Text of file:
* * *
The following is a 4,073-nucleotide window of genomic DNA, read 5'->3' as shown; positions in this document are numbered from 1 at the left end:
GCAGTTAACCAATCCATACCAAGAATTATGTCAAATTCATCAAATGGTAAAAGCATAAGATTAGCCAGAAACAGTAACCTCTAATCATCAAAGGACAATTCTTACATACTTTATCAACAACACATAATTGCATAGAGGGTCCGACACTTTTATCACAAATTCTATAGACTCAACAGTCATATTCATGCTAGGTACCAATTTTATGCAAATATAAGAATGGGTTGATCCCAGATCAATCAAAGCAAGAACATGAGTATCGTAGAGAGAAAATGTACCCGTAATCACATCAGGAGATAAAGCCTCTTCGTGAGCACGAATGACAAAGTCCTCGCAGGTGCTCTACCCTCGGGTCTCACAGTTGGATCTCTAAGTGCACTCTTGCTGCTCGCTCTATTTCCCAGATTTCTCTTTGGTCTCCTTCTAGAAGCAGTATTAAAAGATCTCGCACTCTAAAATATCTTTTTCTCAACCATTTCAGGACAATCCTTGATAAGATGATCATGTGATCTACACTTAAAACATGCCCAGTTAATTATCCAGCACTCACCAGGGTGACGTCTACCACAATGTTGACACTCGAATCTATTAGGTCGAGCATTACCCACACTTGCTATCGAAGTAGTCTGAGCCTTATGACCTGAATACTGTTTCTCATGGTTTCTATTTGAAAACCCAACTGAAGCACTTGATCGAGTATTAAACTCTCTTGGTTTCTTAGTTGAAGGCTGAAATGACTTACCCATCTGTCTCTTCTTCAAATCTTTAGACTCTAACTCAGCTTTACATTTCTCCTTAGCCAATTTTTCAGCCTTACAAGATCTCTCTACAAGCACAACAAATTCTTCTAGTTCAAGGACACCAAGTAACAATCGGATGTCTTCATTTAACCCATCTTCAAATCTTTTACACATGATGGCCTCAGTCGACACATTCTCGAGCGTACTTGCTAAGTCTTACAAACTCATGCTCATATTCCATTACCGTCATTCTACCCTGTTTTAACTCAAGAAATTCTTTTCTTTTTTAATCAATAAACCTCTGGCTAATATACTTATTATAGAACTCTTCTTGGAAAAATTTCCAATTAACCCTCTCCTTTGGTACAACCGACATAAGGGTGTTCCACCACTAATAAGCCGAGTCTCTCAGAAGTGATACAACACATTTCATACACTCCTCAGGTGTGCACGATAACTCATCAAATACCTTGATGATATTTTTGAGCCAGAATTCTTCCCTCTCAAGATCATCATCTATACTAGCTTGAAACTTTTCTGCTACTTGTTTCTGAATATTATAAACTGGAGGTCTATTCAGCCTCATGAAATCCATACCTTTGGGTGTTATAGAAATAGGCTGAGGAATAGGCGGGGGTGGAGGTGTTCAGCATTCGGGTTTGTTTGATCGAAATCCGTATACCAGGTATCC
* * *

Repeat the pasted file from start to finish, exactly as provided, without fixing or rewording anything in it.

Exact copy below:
The following is a 4,073-nucleotide window of genomic DNA, read 5'->3' as shown; positions in this document are numbered from 1 at the left end:
GCAGTTAACCAATCCATACCAAGAATTATGTCAAATTCATCAAATGGTAAAAGCATAAGATTAGCCAGAAACAGTAACCTCTAATCATCAAAGGACAATTCTTACATACTTTATCAACAACACATAATTGCATAGAGGGTCCGACACTTTTATCACAAATTCTATAGACTCAACAGTCATATTCATGCTAGGTACCAATTTTATGCAAATATAAGAATGGGTTGATCCCAGATCAATCAAAGCAAGAACATGAGTATCGTAGAGAGAAAATGTACCCGTAATCACATCAGGAGATAAAGCCTCTTCGTGAGCACGAATGACAAAGTCCTCGCAGGTGCTCTACCCTCGGGTCTCACAGTTGGATCTCTAAGTGCACTCTTGCTGCTCGCTCTATTTCCCAGATTTCTCTTTGGTCTCCTTCTAGAAGCAGTATTAAAAGATCTCGCACTCTAAAATATCTTTTTCTCAACCATTTCAGGACAATCCTTGATAAGATGATCATGTGATCTACACTTAAAACATGCCCAGTTAATTATCCAGCACTCACCAGGGTGACGTCTACCACAATGTTGACACTCGAATCTATTAGGTCGAGCATTACCCACACTTGCTATCGAAGTAGTCTGAGCCTTATGACCTGAATACTGTTTCTCATGGTTTCTATTTGAAAACCCAACTGAAGCACTTGATCGAGTATTAAACTCTCTTGGTTTCTTAGTTGAAGGCTGAAATGACTTACCCATCTGTCTCTTCTTCAAATCTTTAGACTCTAACTCAGCTTTACATTTCTCCTTAGCCAATTTTTCAGCCTTACAAGATCTCTCTACAAGCACAACAAATTCTTCTAGTTCAAGGACACCAAGTAACAATCGGATGTCTTCATTTAACCCATCTTCAAATCTTTTACACATGATGGCCTCAGTCGACACATTCTCGAGCGTACTTGCTAAGTCTTACAAACTCATGCTCATATTCCATTACCGTCATTCTACCCTGTTTTAACTCAAGAAATTCTTTTCTTTTTTAATCAATAAACCTCTGGCTAATATACTTATTATAGAACTCTTCTTGGAAAAATTTCCAATTAACCCTCTCCTTTGGTACAACCGACATAAGGGTGTTCCACCACTAATAAGCCGAGTCTCTCAGAAGTGATACAACACATTTCATACACTCCTCAGGTGTGCACGATAACTCATCAAATACCTTGATGATATTTTTGAGCCAGAATTCTTCCCTCTCAAGATCATCATCTATACTAGCTTGAAACTTTTCTGCTACTTGTTTCTGAATATTATAAACTGGAGGTCTATTCAGCCTCATGAAATCCATACCTTTGGGTGTTATAGAAATAGGCTGAGGAATAGGCGGGGGTGGAGGTGTTCAGCATTCGGGTTTGTTTGATCGAAATCCGTATACCAGGTATCC